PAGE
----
As big cities are grappling with ideas on resilient futures, it is also high time to put the potentials of wider urban areas back on the agenda. In many regions outside the large cores everyday life has been “urbanized” by the absorption of growth, modification of infrastructures and experience of social disparities. In the broader system and due to its low density dispersion change has been less obvious, albeit persisting. In addition, the global “hinterland” manufactures the goods, stores the data, harvests food and energy, provides resources and stocks ecological functions and recreational space. These territories also need to substantially contribute to translating Sustainable Development Goals (SDGs) into practice and follow clear paths to transformation. As the grand narrative of metropolitan urbanization prevails – wider urbanized territories as well can create an enduring story beyond backwardness, exploitation and competitive tug of war.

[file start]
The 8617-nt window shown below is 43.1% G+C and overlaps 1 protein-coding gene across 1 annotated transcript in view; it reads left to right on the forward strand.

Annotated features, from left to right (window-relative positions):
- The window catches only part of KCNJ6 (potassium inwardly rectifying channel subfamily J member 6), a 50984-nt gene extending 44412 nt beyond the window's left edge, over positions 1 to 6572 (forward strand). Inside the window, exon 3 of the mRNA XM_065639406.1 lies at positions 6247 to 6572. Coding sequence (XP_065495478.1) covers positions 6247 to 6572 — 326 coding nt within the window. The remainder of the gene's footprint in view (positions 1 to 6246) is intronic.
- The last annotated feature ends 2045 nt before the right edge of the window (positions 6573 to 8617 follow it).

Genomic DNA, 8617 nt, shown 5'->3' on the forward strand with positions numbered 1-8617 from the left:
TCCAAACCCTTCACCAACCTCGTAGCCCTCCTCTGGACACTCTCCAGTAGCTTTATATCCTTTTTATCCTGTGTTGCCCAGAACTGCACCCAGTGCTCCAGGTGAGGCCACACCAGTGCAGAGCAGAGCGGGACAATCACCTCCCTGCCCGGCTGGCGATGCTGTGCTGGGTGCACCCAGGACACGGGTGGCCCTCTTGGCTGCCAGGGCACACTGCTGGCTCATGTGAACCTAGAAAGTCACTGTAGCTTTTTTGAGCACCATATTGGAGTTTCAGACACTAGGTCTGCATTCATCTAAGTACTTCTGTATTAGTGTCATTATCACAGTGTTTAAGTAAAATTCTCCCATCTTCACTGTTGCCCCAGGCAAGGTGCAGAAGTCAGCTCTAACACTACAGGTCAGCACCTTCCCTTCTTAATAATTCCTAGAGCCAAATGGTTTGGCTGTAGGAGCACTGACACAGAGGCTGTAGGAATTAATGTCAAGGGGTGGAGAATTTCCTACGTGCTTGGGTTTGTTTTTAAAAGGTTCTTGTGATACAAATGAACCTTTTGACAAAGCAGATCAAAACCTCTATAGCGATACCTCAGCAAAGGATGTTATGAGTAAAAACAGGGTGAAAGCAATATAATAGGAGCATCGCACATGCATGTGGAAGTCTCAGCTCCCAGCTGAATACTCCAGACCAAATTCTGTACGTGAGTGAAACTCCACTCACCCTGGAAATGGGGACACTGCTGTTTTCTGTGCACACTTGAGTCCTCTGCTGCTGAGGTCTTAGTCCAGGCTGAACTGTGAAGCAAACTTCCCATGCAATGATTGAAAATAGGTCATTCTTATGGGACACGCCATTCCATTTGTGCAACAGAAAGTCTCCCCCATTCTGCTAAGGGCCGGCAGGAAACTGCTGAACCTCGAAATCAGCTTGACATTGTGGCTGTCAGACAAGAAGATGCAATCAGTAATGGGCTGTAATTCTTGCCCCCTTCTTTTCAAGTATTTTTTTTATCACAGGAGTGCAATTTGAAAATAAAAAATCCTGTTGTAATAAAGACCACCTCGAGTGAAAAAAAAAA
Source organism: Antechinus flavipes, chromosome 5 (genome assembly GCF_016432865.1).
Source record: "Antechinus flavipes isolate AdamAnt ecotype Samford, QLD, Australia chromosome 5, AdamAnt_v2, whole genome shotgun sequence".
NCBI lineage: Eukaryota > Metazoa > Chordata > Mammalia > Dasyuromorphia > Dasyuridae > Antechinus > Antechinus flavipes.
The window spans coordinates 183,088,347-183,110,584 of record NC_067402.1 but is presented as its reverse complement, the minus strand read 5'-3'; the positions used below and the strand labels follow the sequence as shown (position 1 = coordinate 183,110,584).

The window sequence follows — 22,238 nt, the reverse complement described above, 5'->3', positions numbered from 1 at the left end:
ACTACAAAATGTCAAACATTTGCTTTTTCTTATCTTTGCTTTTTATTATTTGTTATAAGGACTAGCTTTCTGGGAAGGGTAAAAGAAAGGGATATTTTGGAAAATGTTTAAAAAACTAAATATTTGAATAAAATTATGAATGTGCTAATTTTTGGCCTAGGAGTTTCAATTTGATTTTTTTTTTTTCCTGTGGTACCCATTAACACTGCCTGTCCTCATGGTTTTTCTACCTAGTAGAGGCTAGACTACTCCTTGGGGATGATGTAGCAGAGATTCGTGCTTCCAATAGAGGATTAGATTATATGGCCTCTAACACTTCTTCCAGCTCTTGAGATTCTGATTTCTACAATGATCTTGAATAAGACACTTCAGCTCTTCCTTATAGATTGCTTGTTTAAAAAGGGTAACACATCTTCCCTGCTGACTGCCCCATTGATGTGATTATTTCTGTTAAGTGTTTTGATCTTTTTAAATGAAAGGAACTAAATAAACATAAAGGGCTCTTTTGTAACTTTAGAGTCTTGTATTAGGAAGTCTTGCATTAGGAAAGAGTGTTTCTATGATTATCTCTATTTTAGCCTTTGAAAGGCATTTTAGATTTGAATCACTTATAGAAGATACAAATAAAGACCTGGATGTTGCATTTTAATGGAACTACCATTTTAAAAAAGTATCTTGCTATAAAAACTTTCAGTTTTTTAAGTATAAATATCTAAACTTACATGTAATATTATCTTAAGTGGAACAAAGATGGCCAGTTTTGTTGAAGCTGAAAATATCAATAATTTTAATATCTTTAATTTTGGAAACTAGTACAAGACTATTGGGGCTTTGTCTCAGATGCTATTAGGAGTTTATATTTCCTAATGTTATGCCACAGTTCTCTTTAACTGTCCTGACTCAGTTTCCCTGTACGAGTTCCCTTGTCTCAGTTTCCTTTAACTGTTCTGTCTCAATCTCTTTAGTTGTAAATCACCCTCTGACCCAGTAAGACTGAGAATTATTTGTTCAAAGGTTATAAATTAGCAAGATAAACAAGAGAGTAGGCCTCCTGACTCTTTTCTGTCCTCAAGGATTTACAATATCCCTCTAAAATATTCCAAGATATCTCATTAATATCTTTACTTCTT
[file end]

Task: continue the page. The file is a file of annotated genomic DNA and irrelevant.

“If we solve the transformation of the big cities, we are just half way there” – Alexander Wetzig, Former Mayor of Ulm, Upper-Swabia, Germany
Conceptualizing the urban periphery has a long history
Fragmented and polycentric areas are a typical urbanization pattern across Europe, and efforts to analyse and conceptualize the phenomenon have a long history. Thomas Sieverts’ approach to Zwischenstadt or Bernardo Secchi`s and Paola Viganò’s work on Città dispersa date back to the late 20th century. Already then, they were building on a much older interest in urban-rural potentials, expressed amongst others in Frank Lloyd Wright’s Broadacre City. 5th Studio’s work on the Oxford-Cambridge Corridor, Karl Ganser’s Emscher-Park concept or Studio Basel’s image of urban Switzerland have inspired and influenced national planning policies and left traced over decades. Disaster driven concepts or landscape based readings, like the one for the entire NYC bay area, uncovered strong levers – and increasingly, projects like Paola Vigano’s Brussels 2040 – A radical project further elaborate the vision of a Horizontal Metropolis as an additional model for sustainable transition at times of urgently needed global change.